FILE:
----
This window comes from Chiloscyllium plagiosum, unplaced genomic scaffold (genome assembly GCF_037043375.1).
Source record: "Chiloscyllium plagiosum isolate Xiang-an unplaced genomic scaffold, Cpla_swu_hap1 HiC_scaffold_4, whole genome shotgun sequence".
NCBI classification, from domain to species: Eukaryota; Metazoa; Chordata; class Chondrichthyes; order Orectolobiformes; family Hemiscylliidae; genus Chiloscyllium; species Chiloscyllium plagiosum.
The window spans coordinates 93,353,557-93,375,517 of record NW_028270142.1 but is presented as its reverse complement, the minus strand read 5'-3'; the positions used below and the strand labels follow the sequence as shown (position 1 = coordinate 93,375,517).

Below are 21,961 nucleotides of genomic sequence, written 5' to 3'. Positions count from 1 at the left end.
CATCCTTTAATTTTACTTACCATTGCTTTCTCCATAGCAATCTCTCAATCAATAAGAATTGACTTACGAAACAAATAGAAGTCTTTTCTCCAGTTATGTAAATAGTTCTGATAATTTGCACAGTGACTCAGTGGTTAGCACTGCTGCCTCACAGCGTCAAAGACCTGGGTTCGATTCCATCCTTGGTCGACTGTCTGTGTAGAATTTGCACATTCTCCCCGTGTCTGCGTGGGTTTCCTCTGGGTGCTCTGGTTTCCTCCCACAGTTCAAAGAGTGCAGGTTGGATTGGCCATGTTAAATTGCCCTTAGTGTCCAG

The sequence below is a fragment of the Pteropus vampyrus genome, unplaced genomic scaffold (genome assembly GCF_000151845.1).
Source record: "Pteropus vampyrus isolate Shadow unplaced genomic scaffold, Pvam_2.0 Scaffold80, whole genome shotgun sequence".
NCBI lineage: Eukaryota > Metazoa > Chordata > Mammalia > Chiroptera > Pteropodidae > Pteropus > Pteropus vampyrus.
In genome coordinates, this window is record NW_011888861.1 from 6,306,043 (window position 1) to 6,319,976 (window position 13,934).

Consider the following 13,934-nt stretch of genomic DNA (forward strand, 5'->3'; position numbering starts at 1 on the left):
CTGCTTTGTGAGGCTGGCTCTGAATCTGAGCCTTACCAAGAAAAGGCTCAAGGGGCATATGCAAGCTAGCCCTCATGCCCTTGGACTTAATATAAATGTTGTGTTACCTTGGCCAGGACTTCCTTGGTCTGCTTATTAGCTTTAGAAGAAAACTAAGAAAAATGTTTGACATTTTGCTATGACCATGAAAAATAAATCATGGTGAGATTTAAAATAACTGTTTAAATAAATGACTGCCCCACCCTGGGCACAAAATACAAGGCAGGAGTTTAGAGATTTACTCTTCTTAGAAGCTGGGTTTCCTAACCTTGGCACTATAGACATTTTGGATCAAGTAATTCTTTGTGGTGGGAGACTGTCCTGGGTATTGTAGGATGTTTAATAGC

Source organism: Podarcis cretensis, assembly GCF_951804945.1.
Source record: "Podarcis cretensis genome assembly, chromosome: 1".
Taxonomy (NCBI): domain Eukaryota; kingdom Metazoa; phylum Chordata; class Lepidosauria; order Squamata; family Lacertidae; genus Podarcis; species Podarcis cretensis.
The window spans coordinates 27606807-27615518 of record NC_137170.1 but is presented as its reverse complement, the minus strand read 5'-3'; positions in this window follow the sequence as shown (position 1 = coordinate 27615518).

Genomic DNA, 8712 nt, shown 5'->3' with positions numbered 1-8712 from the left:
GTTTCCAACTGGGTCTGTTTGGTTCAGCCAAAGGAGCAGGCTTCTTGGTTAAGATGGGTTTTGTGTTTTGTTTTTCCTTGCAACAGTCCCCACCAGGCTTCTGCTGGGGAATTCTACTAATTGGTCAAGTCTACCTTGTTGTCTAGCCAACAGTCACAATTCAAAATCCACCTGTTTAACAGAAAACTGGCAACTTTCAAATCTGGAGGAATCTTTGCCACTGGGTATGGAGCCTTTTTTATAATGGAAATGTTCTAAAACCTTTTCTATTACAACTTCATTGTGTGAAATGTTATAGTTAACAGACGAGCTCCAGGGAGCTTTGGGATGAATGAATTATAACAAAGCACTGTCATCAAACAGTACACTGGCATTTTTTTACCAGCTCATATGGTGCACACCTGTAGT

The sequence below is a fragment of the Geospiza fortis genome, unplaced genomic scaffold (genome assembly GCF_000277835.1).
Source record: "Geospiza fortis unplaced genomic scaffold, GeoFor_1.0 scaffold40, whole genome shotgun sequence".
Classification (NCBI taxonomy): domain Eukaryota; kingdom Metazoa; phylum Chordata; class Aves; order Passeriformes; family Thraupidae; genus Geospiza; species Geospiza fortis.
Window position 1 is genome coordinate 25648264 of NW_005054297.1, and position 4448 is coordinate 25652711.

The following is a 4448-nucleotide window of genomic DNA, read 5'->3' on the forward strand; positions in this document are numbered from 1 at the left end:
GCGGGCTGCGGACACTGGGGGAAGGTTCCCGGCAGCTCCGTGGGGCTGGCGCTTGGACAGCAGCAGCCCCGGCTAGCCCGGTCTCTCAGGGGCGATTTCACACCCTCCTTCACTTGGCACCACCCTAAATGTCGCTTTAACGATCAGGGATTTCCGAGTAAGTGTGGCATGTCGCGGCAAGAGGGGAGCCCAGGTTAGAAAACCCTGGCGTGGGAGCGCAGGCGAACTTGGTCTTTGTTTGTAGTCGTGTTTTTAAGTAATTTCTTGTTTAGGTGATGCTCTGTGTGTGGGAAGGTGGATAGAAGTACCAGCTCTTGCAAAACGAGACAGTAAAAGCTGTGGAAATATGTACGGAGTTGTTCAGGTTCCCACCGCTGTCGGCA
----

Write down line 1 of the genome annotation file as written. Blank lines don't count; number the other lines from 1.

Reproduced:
This window comes from Chiloscyllium plagiosum, unplaced genomic scaffold (genome assembly GCF_037043375.1).